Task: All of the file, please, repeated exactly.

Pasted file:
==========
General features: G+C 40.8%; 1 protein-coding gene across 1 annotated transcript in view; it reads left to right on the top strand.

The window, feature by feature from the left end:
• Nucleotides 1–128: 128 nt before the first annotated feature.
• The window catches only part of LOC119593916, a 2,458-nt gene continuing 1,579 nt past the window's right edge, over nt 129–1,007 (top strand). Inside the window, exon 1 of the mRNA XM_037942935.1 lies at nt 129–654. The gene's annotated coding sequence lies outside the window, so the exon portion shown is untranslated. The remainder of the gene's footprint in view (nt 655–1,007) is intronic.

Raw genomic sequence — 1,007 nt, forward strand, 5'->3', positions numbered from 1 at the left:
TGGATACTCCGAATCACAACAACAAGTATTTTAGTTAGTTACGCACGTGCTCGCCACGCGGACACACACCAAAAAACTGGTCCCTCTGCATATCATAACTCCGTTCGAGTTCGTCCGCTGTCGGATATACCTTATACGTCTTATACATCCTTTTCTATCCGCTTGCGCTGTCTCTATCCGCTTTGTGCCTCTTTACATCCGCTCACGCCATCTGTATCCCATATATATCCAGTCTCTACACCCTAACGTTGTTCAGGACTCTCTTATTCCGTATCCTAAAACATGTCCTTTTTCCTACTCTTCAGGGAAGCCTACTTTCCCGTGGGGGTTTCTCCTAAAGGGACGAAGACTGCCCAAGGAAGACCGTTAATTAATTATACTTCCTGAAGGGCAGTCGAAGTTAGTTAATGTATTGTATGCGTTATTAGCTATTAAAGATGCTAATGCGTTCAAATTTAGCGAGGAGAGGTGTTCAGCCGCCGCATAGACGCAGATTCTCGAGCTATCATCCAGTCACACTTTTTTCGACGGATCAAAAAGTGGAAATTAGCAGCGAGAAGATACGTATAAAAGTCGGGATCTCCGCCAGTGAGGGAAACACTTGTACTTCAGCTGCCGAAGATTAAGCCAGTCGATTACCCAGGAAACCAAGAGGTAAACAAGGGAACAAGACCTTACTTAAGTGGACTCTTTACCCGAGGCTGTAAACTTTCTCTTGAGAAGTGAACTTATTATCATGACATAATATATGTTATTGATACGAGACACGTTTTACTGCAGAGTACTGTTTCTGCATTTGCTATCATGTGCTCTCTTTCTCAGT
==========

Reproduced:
General features: G+C 40.8%; 1 protein-coding gene across 1 annotated transcript in view; it reads left to right on the top strand.

The window, feature by feature from the left end:
• Nucleotides 1–128: 128 nt before the first annotated feature.
• The window catches only part of LOC119593916, a 2,458-nt gene continuing 1,579 nt past the window's right edge, over nt 129–1,007 (top strand). Inside the window, exon 1 of the mRNA XM_037942935.1 lies at nt 129–654. The gene's annotated coding sequence lies outside the window, so the exon portion shown is untranslated. The remainder of the gene's footprint in view (nt 655–1,007) is intronic.

Raw genomic sequence — 1,007 nt, forward strand, 5'->3', positions numbered from 1 at the left:
TGGATACTCCGAATCACAACAACAAGTATTTTAGTTAGTTACGCACGTGCTCGCCACGCGGACACACACCAAAAAACTGGTCCCTCTGCATATCATAACTCCGTTCGAGTTCGTCCGCTGTCGGATATACCTTATACGTCTTATACATCCTTTTCTATCCGCTTGCGCTGTCTCTATCCGCTTTGTGCCTCTTTACATCCGCTCACGCCATCTGTATCCCATATATATCCAGTCTCTACACCCTAACGTTGTTCAGGACTCTCTTATTCCGTATCCTAAAACATGTCCTTTTTCCTACTCTTCAGGGAAGCCTACTTTCCCGTGGGGGTTTCTCCTAAAGGGACGAAGACTGCCCAAGGAAGACCGTTAATTAATTATACTTCCTGAAGGGCAGTCGAAGTTAGTTAATGTATTGTATGCGTTATTAGCTATTAAAGATGCTAATGCGTTCAAATTTAGCGAGGAGAGGTGTTCAGCCGCCGCATAGACGCAGATTCTCGAGCTATCATCCAGTCACACTTTTTTCGACGGATCAAAAAGTGGAAATTAGCAGCGAGAAGATACGTATAAAAGTCGGGATCTCCGCCAGTGAGGGAAACACTTGTACTTCAGCTGCCGAAGATTAAGCCAGTCGATTACCCAGGAAACCAAGAGGTAAACAAGGGAACAAGACCTTACTTAAGTGGACTCTTTACCCGAGGCTGTAAACTTTCTCTTGAGAAGTGAACTTATTATCATGACATAATATATGTTATTGATACGAGACACGTTTTACTGCAGAGTACTGTTTCTGCATTTGCTATCATGTGCTCTCTTTCTCAGT